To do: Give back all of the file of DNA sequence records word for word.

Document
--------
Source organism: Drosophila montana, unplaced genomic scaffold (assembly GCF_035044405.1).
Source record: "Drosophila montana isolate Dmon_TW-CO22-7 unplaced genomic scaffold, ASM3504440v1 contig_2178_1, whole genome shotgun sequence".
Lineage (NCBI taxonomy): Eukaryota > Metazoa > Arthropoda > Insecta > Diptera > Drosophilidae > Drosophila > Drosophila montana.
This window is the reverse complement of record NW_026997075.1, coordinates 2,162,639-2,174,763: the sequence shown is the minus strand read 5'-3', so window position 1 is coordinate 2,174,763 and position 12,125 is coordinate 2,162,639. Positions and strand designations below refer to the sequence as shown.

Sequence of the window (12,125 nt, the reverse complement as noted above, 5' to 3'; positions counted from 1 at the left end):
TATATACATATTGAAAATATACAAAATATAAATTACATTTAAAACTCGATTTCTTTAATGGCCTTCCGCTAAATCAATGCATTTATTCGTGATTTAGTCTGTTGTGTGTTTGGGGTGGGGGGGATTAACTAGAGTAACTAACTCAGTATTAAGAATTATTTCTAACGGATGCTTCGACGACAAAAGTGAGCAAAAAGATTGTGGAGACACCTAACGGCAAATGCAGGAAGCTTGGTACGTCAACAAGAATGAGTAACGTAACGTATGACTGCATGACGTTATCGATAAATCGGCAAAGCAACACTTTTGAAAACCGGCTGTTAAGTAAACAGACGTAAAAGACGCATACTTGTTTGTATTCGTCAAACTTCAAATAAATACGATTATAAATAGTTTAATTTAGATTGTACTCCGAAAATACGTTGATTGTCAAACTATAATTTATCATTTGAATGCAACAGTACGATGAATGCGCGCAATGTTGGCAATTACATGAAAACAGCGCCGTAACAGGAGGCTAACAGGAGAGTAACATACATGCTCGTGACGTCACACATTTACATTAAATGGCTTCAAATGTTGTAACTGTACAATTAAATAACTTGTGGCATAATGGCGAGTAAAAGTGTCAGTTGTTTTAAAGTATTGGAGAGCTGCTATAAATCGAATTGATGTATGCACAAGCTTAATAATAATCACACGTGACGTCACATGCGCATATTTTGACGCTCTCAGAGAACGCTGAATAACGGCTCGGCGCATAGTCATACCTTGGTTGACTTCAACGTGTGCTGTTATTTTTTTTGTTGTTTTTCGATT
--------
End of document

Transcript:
Source organism: Drosophila montana, unplaced genomic scaffold (assembly GCF_035044405.1).
Source record: "Drosophila montana isolate Dmon_TW-CO22-7 unplaced genomic scaffold, ASM3504440v1 contig_2178_1, whole genome shotgun sequence".
Lineage (NCBI taxonomy): Eukaryota > Metazoa > Arthropoda > Insecta > Diptera > Drosophilidae > Drosophila > Drosophila montana.
This window is the reverse complement of record NW_026997075.1, coordinates 2,162,639-2,174,763: the sequence shown is the minus strand read 5'-3', so window position 1 is coordinate 2,174,763 and position 12,125 is coordinate 2,162,639. Positions and strand designations below refer to the sequence as shown.

Sequence of the window (12,125 nt, the reverse complement as noted above, 5' to 3'; positions counted from 1 at the left end):
TATATACATATTGAAAATATACAAAATATAAATTACATTTAAAACTCGATTTCTTTAATGGCCTTCCGCTAAATCAATGCATTTATTCGTGATTTAGTCTGTTGTGTGTTTGGGGTGGGGGGGATTAACTAGAGTAACTAACTCAGTATTAAGAATTATTTCTAACGGATGCTTCGACGACAAAAGTGAGCAAAAAGATTGTGGAGACACCTAACGGCAAATGCAGGAAGCTTGGTACGTCAACAAGAATGAGTAACGTAACGTATGACTGCATGACGTTATCGATAAATCGGCAAAGCAACACTTTTGAAAACCGGCTGTTAAGTAAACAGACGTAAAAGACGCATACTTGTTTGTATTCGTCAAACTTCAAATAAATACGATTATAAATAGTTTAATTTAGATTGTACTCCGAAAATACGTTGATTGTCAAACTATAATTTATCATTTGAATGCAACAGTACGATGAATGCGCGCAATGTTGGCAATTACATGAAAACAGCGCCGTAACAGGAGGCTAACAGGAGAGTAACATACATGCTCGTGACGTCACACATTTACATTAAATGGCTTCAAATGTTGTAACTGTACAATTAAATAACTTGTGGCATAATGGCGAGTAAAAGTGTCAGTTGTTTTAAAGTATTGGAGAGCTGCTATAAATCGAATTGATGTATGCACAAGCTTAATAATAATCACACGTGACGTCACATGCGCATATTTTGACGCTCTCAGAGAACGCTGAATAACGGCTCGGCGCATAGTCATACCTTGGTTGACTTCAACGTGTGCTGTTATTTTTTTTGTTGTTTTTCGATT